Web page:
- Nov. 4 General Election endorsements: Retain County Clerk Margie Mullins
- Nov. 4 General Election endorsements: Re-elect Jesse White
- Nov. 4 General Election endorsements: Elect Sheila Simon as state comptroller
- Brad Roos to step down as Zion Development executive director
- Smash your pumpkin at Rockford’s Discovery Center Nov. 2
- Control the candy without limiting the Halloween fun
- RHS Ambassadors host Halloween party for hospitalized children
- Beware of the energy-sucking vampires in your home, ComEd warns
- Rockford Park District golf season begins to wrap up
- Two locals to be honored among state’s top college students
Literary Hook: Experimenting with rhyme, rhythm and form
By Christine Swanberg
Author and Poet
The pleasures of the season linger just a little longer as we savor them.
Of course, we have seasons in our lives as well. Sometimes, when we’ve led busy, goal-oriented lives, the idea of slowing down and savoring becomes enticing. When we actually have a chance to live that way, it’s positively delicious.
Here is a poem I wrote more than a decade ago when I was experimenting with rhyme, rhythm and form.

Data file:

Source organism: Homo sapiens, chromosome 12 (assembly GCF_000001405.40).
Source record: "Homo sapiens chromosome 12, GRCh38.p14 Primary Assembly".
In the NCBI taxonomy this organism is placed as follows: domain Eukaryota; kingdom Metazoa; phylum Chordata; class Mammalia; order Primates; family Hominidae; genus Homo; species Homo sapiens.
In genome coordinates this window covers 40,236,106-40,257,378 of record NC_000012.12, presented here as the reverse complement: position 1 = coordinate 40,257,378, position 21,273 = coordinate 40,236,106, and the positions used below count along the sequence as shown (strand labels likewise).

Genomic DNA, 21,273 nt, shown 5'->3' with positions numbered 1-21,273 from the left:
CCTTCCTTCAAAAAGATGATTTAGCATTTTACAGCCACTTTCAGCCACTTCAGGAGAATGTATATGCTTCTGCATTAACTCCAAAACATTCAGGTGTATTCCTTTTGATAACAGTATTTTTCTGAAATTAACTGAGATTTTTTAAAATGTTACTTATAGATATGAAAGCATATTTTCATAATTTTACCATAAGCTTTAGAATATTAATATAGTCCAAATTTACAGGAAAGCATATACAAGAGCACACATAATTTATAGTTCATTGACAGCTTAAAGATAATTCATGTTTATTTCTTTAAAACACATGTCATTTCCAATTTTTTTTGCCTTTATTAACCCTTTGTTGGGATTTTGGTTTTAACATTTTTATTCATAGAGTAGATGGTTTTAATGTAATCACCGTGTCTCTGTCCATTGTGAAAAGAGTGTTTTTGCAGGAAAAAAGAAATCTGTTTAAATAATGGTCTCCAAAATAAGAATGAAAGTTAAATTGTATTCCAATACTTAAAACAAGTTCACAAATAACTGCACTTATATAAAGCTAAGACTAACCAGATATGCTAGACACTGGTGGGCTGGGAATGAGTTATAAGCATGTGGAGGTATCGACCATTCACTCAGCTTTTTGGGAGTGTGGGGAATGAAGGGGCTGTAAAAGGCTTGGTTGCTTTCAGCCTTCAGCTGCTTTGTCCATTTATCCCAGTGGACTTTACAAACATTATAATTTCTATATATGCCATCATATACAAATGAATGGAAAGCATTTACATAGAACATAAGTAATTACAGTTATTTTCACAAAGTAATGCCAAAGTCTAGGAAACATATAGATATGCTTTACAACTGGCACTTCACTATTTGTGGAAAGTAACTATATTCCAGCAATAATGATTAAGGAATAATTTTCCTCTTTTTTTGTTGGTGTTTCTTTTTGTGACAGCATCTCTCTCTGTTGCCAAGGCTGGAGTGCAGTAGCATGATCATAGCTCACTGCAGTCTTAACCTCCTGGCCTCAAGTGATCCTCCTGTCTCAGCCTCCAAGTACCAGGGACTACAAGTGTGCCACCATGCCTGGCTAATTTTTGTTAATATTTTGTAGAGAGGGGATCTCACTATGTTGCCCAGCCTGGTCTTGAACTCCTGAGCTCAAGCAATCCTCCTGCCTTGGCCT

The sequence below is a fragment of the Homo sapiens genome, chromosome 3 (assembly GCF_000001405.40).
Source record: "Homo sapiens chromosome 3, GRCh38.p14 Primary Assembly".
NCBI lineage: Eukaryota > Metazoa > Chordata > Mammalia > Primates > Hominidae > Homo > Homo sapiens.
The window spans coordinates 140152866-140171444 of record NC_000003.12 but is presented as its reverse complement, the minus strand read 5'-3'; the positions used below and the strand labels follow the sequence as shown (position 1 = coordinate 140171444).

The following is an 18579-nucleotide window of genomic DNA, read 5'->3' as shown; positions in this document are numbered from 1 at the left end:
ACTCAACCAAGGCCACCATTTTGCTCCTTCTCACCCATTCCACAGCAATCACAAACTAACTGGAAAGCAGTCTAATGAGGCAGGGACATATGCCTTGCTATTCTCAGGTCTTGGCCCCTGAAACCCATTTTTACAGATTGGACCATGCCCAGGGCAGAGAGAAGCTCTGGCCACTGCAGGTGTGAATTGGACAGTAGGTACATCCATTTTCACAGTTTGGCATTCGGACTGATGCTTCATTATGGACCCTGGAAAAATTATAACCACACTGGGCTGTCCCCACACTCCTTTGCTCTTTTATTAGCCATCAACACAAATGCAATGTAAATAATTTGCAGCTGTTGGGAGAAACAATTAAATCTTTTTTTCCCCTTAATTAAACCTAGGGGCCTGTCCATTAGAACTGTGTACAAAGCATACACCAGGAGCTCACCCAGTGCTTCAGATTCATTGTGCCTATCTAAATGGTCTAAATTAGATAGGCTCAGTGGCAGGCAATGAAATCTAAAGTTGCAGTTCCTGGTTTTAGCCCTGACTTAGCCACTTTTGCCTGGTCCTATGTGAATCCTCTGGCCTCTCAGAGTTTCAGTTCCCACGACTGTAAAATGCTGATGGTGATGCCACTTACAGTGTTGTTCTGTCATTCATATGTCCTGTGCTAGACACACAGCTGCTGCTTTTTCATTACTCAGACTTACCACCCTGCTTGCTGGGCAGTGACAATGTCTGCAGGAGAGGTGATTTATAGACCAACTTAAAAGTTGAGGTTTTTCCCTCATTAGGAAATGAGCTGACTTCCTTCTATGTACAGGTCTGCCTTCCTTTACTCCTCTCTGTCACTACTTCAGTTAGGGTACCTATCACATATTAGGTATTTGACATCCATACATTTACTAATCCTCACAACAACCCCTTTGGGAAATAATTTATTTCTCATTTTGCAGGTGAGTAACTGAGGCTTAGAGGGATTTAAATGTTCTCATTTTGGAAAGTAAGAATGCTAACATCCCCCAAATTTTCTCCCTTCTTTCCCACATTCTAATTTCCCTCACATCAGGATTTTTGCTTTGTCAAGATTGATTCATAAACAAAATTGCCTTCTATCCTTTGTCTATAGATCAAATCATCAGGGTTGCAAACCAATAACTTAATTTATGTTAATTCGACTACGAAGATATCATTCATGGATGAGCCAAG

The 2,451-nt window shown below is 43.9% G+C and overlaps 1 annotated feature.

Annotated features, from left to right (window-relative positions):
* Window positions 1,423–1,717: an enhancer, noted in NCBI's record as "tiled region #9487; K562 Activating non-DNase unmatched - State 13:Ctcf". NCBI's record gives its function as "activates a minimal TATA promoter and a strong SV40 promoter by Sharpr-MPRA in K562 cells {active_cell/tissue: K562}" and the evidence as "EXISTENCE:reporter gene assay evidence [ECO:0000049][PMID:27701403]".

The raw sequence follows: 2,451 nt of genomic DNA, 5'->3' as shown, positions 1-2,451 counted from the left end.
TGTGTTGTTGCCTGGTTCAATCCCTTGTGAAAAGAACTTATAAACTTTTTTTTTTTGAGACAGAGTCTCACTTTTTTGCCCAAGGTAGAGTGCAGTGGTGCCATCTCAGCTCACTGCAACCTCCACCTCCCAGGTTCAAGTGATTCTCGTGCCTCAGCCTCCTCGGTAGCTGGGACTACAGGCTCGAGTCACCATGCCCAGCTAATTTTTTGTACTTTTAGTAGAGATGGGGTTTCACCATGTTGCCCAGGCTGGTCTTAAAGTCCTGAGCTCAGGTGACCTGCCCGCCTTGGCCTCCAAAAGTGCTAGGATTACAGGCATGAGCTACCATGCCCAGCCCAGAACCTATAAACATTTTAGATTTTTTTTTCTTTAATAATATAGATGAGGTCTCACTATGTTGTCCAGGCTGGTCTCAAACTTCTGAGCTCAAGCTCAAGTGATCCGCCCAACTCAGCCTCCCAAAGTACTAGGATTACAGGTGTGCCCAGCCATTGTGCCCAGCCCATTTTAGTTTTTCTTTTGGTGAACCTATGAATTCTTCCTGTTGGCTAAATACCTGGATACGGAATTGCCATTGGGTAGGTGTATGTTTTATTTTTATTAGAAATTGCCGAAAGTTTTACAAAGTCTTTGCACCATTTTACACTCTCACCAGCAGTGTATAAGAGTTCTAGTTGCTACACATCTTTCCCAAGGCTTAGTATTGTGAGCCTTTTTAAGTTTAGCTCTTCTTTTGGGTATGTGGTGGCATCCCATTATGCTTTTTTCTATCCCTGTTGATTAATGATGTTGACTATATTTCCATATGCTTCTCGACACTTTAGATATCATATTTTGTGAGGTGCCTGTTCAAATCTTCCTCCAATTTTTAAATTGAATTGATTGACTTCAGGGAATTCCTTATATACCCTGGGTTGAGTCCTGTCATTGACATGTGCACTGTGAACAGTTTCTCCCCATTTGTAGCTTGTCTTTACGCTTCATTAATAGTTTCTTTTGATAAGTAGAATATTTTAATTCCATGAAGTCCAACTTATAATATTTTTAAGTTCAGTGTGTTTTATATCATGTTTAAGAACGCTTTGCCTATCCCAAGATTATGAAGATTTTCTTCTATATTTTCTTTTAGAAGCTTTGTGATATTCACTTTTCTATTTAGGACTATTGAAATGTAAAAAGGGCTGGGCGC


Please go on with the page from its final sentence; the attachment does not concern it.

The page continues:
Give me Time
Give me time to slow things down,
Meander through a Wisconsin town,
Dilly-dally the morning away,
Read romances on a rainy day.
Give me the grace of fine, small things,
The grace of lightness and of wings —
Hummingbird hovering over a trumpet vine,
Spotted cat chasing a ball of twine.
Give me time to tend the garden—
Tulips, lilies — slice of heaven.
Scent of roses pink and white.
Persian lilacs’ scent delight.
Give me the grace of time slowed down.
A limestone steeple in a Midwest town.
Or the grace of prairie tassels,
Turning leaves and wet sand castles.
Give me the grace of tiny treasures —
Lady bug, swallow-tail — simple pleasures.
A glass of wine, buttered toast.
These are what I love the most.
Give me time to watch the waves.
I love the way the sea behaves —
Agate, star fish, gulls in a line,
Tide pools, rivulets serpentine.
Give me the grace of gabled roofs,
And painted ponies with muddy hoofs.
Fireflies beneath a moonlit trestle,
The invitation of a train’s last whistle.
Give me time to think about
The ones that I cannot live without.
I want to give them more of me
And know the best is yet to be.
Christine Swanberg is a local author and poet.
From the June 26-July 2, 2013, issue